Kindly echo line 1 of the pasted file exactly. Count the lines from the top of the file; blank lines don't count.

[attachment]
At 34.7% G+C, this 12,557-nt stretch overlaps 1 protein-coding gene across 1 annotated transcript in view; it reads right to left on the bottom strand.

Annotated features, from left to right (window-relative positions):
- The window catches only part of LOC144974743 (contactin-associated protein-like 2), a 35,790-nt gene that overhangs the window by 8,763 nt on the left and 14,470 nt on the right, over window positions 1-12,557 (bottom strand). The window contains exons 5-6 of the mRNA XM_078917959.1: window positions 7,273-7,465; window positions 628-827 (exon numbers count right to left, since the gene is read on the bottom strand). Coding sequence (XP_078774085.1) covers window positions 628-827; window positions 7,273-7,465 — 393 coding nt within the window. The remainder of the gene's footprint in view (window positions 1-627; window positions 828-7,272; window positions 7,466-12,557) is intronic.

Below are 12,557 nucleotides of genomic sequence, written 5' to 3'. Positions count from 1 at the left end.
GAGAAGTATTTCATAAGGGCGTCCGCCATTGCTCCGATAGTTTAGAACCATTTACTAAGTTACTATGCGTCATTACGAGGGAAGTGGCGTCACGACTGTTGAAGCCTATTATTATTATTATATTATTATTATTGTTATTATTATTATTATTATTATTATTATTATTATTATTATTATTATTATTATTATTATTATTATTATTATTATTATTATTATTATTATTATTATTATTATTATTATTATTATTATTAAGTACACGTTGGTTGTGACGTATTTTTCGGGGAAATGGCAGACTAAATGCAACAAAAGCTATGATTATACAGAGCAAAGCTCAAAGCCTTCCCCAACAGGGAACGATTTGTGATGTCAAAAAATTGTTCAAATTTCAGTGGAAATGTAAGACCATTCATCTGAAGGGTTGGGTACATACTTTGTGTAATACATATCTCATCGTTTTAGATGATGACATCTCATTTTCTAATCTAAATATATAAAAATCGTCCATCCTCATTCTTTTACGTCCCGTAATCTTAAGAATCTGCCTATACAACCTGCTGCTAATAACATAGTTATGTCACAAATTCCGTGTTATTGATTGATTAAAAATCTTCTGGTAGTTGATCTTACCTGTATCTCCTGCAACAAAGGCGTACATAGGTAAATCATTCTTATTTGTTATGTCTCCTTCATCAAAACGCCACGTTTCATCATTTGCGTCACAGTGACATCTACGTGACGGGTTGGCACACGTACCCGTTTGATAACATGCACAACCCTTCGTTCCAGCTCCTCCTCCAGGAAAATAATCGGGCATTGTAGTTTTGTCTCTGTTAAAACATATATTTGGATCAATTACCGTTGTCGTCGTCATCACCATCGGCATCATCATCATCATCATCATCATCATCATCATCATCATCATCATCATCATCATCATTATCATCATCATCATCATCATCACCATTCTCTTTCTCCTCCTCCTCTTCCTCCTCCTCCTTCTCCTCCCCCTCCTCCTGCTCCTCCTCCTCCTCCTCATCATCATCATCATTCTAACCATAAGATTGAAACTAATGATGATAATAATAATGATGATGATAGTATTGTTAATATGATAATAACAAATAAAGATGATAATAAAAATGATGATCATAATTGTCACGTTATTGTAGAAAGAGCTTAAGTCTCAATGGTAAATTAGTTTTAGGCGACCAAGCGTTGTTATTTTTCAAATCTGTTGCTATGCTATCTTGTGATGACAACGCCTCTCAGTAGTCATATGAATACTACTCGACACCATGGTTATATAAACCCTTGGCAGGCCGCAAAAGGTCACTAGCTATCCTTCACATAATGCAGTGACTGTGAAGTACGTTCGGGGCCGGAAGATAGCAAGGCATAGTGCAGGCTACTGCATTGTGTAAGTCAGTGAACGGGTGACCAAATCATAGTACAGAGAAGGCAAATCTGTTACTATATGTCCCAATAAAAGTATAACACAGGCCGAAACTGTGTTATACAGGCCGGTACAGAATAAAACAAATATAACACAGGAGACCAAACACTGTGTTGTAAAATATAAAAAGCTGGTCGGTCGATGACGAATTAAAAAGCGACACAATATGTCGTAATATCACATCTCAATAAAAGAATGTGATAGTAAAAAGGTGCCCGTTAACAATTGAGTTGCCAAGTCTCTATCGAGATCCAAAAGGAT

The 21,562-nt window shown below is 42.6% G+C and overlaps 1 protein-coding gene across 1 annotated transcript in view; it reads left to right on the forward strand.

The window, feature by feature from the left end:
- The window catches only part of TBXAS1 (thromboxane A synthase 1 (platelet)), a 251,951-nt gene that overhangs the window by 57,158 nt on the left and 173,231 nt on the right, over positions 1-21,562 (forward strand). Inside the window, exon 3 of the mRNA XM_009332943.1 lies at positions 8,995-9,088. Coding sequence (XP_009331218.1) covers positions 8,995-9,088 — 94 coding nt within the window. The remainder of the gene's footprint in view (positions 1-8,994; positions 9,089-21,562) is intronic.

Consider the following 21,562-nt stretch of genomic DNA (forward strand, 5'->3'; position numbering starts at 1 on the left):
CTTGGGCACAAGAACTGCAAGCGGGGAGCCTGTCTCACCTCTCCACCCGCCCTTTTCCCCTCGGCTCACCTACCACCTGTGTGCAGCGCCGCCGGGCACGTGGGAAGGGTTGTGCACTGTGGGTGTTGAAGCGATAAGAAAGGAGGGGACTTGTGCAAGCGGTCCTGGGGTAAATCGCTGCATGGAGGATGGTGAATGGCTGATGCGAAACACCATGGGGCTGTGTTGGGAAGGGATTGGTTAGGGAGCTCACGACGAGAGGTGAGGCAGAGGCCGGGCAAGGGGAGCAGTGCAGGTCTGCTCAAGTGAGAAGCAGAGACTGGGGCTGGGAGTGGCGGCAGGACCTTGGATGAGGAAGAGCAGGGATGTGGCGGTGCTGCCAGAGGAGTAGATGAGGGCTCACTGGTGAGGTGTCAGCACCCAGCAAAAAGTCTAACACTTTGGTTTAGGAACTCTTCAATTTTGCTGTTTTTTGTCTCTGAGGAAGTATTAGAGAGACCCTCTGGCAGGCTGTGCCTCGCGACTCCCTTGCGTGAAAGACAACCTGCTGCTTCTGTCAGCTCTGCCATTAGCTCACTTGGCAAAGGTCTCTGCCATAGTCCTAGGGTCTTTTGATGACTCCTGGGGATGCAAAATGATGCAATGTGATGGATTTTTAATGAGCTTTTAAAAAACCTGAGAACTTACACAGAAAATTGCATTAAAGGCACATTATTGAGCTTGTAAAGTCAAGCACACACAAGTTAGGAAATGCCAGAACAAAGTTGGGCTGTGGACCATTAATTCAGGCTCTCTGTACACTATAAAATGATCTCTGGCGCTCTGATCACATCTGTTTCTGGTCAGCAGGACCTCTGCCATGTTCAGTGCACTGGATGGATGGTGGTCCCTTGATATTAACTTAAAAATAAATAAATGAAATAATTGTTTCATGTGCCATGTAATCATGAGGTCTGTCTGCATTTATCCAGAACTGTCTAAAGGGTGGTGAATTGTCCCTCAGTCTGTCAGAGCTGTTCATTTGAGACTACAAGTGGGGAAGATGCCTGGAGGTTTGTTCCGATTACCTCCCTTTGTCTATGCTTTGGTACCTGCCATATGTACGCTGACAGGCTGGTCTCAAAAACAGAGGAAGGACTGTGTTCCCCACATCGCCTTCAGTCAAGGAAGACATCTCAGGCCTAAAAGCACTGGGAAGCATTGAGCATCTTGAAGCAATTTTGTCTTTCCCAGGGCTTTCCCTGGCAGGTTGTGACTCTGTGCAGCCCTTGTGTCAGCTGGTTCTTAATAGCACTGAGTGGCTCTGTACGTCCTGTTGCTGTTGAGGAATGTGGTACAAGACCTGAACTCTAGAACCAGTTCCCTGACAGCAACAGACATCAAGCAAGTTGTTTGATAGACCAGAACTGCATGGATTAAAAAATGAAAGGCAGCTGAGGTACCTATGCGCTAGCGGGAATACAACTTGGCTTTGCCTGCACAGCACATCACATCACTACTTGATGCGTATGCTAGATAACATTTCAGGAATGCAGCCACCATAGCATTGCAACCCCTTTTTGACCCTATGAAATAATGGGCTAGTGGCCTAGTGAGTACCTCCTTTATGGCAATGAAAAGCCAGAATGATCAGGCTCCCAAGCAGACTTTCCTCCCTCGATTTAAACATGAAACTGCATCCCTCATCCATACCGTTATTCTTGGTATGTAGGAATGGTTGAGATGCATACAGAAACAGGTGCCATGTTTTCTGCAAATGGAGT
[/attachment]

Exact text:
At 34.7% G+C, this 12,557-nt stretch overlaps 1 protein-coding gene across 1 annotated transcript in view; it reads right to left on the bottom strand.